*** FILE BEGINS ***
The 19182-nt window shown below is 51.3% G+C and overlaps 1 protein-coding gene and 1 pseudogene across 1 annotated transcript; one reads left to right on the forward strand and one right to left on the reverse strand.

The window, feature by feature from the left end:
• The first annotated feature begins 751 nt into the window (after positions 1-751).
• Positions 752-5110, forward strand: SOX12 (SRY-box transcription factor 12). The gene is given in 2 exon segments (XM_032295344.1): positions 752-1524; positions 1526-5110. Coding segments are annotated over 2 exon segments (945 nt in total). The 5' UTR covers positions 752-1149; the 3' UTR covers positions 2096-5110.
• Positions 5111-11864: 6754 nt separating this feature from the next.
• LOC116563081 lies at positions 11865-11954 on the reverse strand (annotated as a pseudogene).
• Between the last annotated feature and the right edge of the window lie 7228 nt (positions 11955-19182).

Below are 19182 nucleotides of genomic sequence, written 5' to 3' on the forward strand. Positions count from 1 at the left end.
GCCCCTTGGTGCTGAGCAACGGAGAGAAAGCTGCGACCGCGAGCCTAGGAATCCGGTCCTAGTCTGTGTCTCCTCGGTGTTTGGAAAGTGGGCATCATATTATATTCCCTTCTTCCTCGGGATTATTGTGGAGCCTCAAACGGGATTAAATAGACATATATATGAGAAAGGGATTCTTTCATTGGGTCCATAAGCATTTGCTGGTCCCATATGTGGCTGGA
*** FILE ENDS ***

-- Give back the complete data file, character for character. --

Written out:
The 19182-nt window shown below is 51.3% G+C and overlaps 1 protein-coding gene and 1 pseudogene across 1 annotated transcript; one reads left to right on the forward strand and one right to left on the reverse strand.

The window, feature by feature from the left end:
• The first annotated feature begins 751 nt into the window (after positions 1-751).
• Positions 752-5110, forward strand: SOX12 (SRY-box transcription factor 12). The gene is given in 2 exon segments (XM_032295344.1): positions 752-1524; positions 1526-5110. Coding segments are annotated over 2 exon segments (945 nt in total). The 5' UTR covers positions 752-1149; the 3' UTR covers positions 2096-5110.
• Positions 5111-11864: 6754 nt separating this feature from the next.
• LOC116563081 lies at positions 11865-11954 on the reverse strand (annotated as a pseudogene).
• Between the last annotated feature and the right edge of the window lie 7228 nt (positions 11955-19182).

Below are 19182 nucleotides of genomic sequence, written 5' to 3' on the forward strand. Positions count from 1 at the left end.
GCCCCTTGGTGCTGAGCAACGGAGAGAAAGCTGCGACCGCGAGCCTAGGAATCCGGTCCTAGTCTGTGTCTCCTCGGTGTTTGGAAAGTGGGCATCATATTATATTCCCTTCTTCCTCGGGATTATTGTGGAGCCTCAAACGGGATTAAATAGACATATATATGAGAAAGGGATTCTTTCATTGGGTCCATAAGCATTTGCTGGTCCCATATGTGGCTGGA